Visa overhaul ‘needed to tackle skills shortage’

Official labour market figures published on Tuesday have led to renewed calls from two of the UK's largest business organisations for further relaxations in immigration rules to help overcome the nation's skills shortage.

visa overhaul
Although data from the Office for National Statistics (ONS) showed a slight decline in the record number of vacancies between May and July - a 19,800 drop to 1.274 million - the total was still almost a million higher than it was when the Covid-19 pandemic arrived in the spring of 2020.

The sectors experiencing the greatest labour shortages were hospitality, tech and financial services, according to the ONS.

In the wake of publication of the figures, both the Confederation of British Industry (CBI) and the British Chambers of Commerce (BCC) issued calls to the government for more skills to be added to the Shortage Occupation List (SOL), the immigration system that makes it easier for foreigners with specific skills to be granted visas.

Matthew Percival, director of employment at the CBI, said: “Speaking to employers it’s clear that filling roles remains a primary concern and is proving a handbrake on the UK’s economic prospects.

“The incoming government will need to add greater flexibility to the apprenticeship levy, review the Shortage Occupation List and aligning skills gaps with education and training.”

Jane Gratton, BCC's head of people policy, described the tight labour market as "a ticking timebomb for firms up and down the country".

She said that despite the 160,000 increase in the number of people in employment between April and June, the number of vacancies was still one of the highest on record and that competition for labour continued to drive up wage costs.

“Skills and labour shortages have reached crisis point for many firms," Ms Gratton added. The impact is being felt on their ability to meet customer demand and forcing some to turn away new business, because they simply do not have the human resource. This is restricting growth and business confidence. It’s a serious and urgent problem.

“The government can help ease the growing pressure in the labour market at no extra cost to the Exchequer. We need an immediate review and reform of the Shortage Occupation List to include more jobs at all skill levels.

"This will give firms breathing space to train and upskill their workforce. We have over a million more job vacancies than people available to work, so the sooner we start the SOL review, the better."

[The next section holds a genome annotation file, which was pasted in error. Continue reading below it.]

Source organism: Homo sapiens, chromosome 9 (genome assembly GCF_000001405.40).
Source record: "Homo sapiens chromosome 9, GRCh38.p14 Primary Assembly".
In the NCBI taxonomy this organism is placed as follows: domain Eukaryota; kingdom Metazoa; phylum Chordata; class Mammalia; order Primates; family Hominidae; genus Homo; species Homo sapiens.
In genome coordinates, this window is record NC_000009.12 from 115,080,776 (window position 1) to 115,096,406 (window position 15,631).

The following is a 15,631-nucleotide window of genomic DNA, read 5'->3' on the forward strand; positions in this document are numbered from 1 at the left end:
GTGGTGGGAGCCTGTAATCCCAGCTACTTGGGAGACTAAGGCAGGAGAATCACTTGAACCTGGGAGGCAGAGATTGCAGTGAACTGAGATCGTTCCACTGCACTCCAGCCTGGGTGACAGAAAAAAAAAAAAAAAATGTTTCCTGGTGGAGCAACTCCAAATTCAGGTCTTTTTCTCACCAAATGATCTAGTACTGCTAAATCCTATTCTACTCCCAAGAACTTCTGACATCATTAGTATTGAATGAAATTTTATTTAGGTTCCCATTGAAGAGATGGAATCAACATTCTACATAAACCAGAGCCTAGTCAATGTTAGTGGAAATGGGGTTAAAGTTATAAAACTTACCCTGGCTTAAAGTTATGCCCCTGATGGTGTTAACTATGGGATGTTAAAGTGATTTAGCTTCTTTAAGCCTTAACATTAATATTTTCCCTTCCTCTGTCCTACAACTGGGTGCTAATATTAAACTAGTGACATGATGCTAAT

In fact, ONS figures showed the number of non-UK nationals either working or looking for a job in the UK increased by 248,000 year-on-year in the second quarter of this year Q2. The increase was almost entirely due to non-EU workers, with the number of EU nationals working in the UK falling by more than six per cent compared to 2019.

Samuel Tombs, chief UK economist at Pantheon Macroeconomics, said: "The rebound in the workforce has been driven by an increase in immigration, now that Covid no longer is influencing migration decisions and more UK businesses now have sponsor licences which mean they can lawfully employ non-UK nationals.

"This year’s combination of increasing UK wages but stable minimum salary thresholds for UK visas suggests that immigration will continue to pick up. Meanwhile, we think domestic labour supply will continue to pick up, as it has done during prior real wage squeezes, as households attempt to preserve their standard of living."

Neil Carberry, chief executive of the Recruitment & Employment Confederation, said the jobs market was "still positive for those looking for work or to change jobs to raise their pay" and warned that staff shortages would "constrain growth and drive inflation".

Jonathan Boys, labour market economist for the Chartered Institute of Personnel and Development (CIPD), the professional body for the HR industry, said the labour market remained incredibly tight with strong labour demand and candidates in short supply.

"The immediate problem for businesses is labour shortages," he said. "For now, there remains strong demand for their goods and services and staff are needed to deliver these. The redundancy rate remains near record lows showing that businesses are focusing as much on retention as they are recruitment to meet staffing needs."
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